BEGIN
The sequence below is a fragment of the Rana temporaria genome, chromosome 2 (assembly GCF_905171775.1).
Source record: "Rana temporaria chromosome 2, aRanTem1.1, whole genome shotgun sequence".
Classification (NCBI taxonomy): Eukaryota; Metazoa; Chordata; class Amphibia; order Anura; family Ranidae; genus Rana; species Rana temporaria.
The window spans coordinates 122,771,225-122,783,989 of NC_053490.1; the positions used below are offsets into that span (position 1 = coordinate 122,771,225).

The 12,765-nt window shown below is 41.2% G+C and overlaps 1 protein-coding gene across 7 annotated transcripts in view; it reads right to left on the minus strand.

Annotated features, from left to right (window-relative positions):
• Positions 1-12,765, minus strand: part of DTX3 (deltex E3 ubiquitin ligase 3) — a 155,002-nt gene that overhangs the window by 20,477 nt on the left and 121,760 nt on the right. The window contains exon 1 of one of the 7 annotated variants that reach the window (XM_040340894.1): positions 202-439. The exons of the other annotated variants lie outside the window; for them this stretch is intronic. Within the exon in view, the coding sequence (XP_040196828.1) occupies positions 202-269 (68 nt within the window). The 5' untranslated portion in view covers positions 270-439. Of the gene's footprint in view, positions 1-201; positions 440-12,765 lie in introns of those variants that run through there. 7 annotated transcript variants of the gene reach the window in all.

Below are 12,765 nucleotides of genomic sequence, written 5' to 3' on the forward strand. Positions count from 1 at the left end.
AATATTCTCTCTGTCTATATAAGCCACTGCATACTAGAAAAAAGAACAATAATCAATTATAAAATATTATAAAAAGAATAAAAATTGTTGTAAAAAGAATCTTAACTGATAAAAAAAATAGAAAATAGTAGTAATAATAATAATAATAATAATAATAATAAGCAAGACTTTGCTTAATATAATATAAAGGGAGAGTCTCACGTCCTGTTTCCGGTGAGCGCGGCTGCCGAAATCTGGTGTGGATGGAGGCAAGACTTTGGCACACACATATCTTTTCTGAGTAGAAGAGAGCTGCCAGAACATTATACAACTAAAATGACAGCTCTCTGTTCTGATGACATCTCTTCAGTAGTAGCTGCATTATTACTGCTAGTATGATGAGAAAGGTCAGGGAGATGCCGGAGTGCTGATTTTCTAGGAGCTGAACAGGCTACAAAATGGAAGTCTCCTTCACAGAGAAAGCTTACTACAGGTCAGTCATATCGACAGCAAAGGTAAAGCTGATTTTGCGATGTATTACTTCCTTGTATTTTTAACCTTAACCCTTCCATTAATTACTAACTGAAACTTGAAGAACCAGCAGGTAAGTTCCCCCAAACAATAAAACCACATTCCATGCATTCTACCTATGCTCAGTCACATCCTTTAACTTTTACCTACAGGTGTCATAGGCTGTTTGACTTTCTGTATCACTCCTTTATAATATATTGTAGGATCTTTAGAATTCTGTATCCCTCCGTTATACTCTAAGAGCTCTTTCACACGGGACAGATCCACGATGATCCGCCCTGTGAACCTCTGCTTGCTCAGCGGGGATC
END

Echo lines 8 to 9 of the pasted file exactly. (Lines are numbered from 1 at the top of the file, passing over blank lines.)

Below are 12,765 nucleotides of genomic sequence, written 5' to 3' on the forward strand. Positions count from 1 at the left end.
AATATTCTCTCTGTCTATATAAGCCACTGCATACTAGAAAAAAGAACAATAATCAATTATAAAATATTATAAAAAGAATAAAAATTGTTGTAAAAAGAATCTTAACTGATAAAAAAAATAGAAAATAGTAGTAATAATAATAATAATAATAATAATAATAAGCAAGACTTTGCTTAATATAATATAAAGGGAGAGTCTCACGTCCTGTTTCCGGTGAGCGCGGCTGCCGAAATCTGGTGTGGATGGAGGCAAGACTTTGGCACACACATATCTTTTCTGAGTAGAAGAGAGCTGCCAGAACATTATACAACTAAAATGACAGCTCTCTGTTCTGATGACATCTCTTCAGTAGTAGCTGCATTATTACTGCTAGTATGATGAGAAAGGTCAGGGAGATGCCGGAGTGCTGATTTTCTAGGAGCTGAACAGGCTACAAAATGGAAGTCTCCTTCACAGAGAAAGCTTACTACAGGTCAGTCATATCGACAGCAAAGGTAAAGCTGATTTTGCGATGTATTACTTCCTTGTATTTTTAACCTTAACCCTTCCATTAATTACTAACTGAAACTTGAAGAACCAGCAGGTAAGTTCCCCCAAACAATAAAACCACATTCCATGCATTCTACCTATGCTCAGTCACATCCTTTAACTTTTACCTACAGGTGTCATAGGCTGTTTGACTTTCTGTATCACTCCTTTATAATATATTGTAGGATCTTTAGAATTCTGTATCCCTCCGTTATACTCTAAGAGCTCTTTCACACGGGACAGATCCACGATGATCCGCCCTGTGAACCTCTGCTTGCTCAGCGGGGATC